Legislating for Security in Consumer IoT

Copper Horse CEO, David Rogers discusses today’s UK government announcement on legislation for consumer IoT security.

Today marks another step along the road for IoT security – the teeth of legislation and regulation to deal with companies that do not implement security in their consumer IoT products. It is likely that the UK will become the first country in the world to legislate on IoT security.

In May 2019, the UK government launched a consultation into regulation for the security of consumer IoT. The consultation is now complete, with 49 responses and a decision to move ahead with legislating for the top 3 items from the Code of Practice for Consumer IoT Security and ETSI TS 103 645 (pdf). Work is ongoing to bring the ETSI TS to a full European Standard or EN – the draft EN is currently out for review (pdf) until the end of February with National Standards Organisations.

For everyone, the time to act is now

From a personal perspective, I really think this is a huge step. Over the past couple of years I’ve been privileged to work with a fantastic team at DCMS and the NCSC who have been really motivated to help people and understand the problem space. The consumer support for legislation is there and we know that security can be implemented by manufacturers because some companies are already doing it and the security technology is available to be used. We already knew what good looked like – we just wrote it down and prioritised it. What we’ve seen is support from a number of countries and organisations and a recognition that acting now to address the fundamental security concerns is the right way forward.

We also know to a certain extent what the real situation is like in the market. In 2018, we conducted research on behalf of the IoT Security Foundation which showed that fewer than 10% of the manufacturers we surveyed had any way for a security researcher to contact them. The results of our follow-up survey are out this quarter and will reflect a broadly similar situation. Security by design is a concept that some companies choose to ignore because they think that they can get away with it or it doesn’t matter. Well, if you want to ship products to the UK in the future, you had better get your act together pretty quickly.

Considerations

One of the things that I think we need to be aware of is the danger of penalising ‘good’ manufacturers, rather than the rogue ones. I’ve seen this before with work I’ve done against counterfeit and so-called ‘sub-standard’ electronic products. Some measures that are proposed against counterfeit only increase the cost for the ones who will abide by the rules anyway, while the rogue ones get away with continuing to do nothing. In this case, I think we have the balance right. The measures being put forward are a foundational baseline, these are things that are really fundamental, but if not implemented can cause huge consumer harm. Default passwords in consumer devices in this day and age are well, pretty stupid when there are better, safer alternatives for enrolling users to devices and for initiating products from factory defaults. What we’re also asking for is transparency:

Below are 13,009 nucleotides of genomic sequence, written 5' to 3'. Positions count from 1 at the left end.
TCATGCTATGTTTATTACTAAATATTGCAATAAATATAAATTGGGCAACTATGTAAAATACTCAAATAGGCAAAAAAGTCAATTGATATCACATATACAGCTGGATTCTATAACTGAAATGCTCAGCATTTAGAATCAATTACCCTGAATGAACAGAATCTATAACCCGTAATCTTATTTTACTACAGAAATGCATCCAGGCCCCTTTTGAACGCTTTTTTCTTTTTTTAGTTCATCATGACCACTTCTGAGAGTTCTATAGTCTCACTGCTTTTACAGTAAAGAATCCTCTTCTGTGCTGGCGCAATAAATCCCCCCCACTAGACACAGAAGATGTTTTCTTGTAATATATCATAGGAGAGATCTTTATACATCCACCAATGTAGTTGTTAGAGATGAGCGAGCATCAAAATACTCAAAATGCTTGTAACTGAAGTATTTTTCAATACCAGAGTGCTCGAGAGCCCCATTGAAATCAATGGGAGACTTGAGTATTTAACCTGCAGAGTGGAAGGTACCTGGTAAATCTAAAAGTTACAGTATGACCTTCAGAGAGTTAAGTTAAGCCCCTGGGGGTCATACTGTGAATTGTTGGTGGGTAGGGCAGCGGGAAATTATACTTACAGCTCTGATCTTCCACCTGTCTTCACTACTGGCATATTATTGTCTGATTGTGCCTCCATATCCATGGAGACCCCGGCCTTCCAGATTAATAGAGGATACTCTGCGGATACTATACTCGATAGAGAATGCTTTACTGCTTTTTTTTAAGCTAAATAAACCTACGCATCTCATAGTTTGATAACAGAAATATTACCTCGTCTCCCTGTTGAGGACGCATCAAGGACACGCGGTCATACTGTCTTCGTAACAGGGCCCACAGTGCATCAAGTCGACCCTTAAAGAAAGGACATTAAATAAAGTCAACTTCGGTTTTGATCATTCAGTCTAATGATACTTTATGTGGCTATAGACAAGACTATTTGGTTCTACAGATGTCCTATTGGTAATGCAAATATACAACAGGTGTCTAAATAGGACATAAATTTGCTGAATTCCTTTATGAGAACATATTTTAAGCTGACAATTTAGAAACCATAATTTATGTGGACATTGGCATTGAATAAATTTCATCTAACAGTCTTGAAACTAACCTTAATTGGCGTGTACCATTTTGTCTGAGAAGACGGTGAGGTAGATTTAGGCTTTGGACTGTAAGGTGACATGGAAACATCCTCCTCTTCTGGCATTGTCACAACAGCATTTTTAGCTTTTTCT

• in access – for security researchers who want to report vulnerabilities to manufacturers easily and;
  • about the minimum length of time that devices will get security updates.

Both of these areas will serve to demonstrate a responsible, public commitment by manufacturers to addressing and resolving discovered security issues. Primarily, manufacturers should be honest towards consumers.

Last year when we created our mapping website, https://iotsecuritymapping.uk , we set out to both help manufacturers to understand how the UK’s Code of Practice mapped to the existing body of work and guidance on IoT security and privacy but also to provide some reassurance that what we were saying was not unusual – in fact, there was a broad consensus on what we were recommending, the fragmentation was really just in the semantics of how documentation from across the world was written. We made that available as open data precisely to help in the process of defragmentation and facilitation of common understanding. The decision by DCMS to translate the Code of Practice into multiple languages reduced the barrier to entry and understanding and acknowledged the truly global nature of both the electronics and software supply chain as well as the designers, security experts and security researchers across the world.

Next steps

The next few months are going to be hard work. My own anxiety is that there will also always be edge cases – those points at which adjustments need to be made or possibly where we haven’t considered certain use cases. I’m certain that the team working on it are conscientious and will work to understand manufacturer concerns and the feedback from the public consultation. Ultimately in all of this, we have had a choice – sit on our hands and wait for things to get worse or get on do something and make the world a safer place. We chose action over procrastination.